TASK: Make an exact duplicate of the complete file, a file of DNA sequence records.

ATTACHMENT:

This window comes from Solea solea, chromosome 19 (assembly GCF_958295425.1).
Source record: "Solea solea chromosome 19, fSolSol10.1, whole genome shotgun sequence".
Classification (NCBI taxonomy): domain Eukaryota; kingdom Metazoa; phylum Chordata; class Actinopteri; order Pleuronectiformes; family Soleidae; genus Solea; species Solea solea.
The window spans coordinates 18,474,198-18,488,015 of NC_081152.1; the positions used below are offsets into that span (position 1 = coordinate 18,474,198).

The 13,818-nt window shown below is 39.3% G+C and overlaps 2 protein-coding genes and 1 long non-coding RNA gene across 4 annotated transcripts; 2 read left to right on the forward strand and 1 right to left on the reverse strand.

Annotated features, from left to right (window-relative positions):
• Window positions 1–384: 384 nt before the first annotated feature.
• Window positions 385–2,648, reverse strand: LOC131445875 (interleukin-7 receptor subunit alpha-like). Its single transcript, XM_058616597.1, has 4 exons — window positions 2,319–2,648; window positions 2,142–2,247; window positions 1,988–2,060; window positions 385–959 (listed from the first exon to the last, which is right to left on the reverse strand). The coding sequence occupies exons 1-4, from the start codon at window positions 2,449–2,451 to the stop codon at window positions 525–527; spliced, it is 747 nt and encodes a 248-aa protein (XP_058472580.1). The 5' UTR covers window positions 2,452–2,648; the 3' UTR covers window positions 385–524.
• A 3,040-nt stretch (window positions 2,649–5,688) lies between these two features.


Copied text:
This window comes from Solea solea, chromosome 19 (assembly GCF_958295425.1).
Source record: "Solea solea chromosome 19, fSolSol10.1, whole genome shotgun sequence".
Classification (NCBI taxonomy): domain Eukaryota; kingdom Metazoa; phylum Chordata; class Actinopteri; order Pleuronectiformes; family Soleidae; genus Solea; species Solea solea.
The window spans coordinates 18,474,198-18,488,015 of NC_081152.1; the positions used below are offsets into that span (position 1 = coordinate 18,474,198).

The 13,818-nt window shown below is 39.3% G+C and overlaps 2 protein-coding genes and 1 long non-coding RNA gene across 4 annotated transcripts; 2 read left to right on the forward strand and 1 right to left on the reverse strand.

Annotated features, from left to right (window-relative positions):
• Window positions 1–384: 384 nt before the first annotated feature.
• Window positions 385–2,648, reverse strand: LOC131445875 (interleukin-7 receptor subunit alpha-like). Its single transcript, XM_058616597.1, has 4 exons — window positions 2,319–2,648; window positions 2,142–2,247; window positions 1,988–2,060; window positions 385–959 (listed from the first exon to the last, which is right to left on the reverse strand). The coding sequence occupies exons 1-4, from the start codon at window positions 2,449–2,451 to the stop codon at window positions 525–527; spliced, it is 747 nt and encodes a 248-aa protein (XP_058472580.1). The 5' UTR covers window positions 2,452–2,648; the 3' UTR covers window positions 385–524.
• A 3,040-nt stretch (window positions 2,649–5,688) lies between these two features.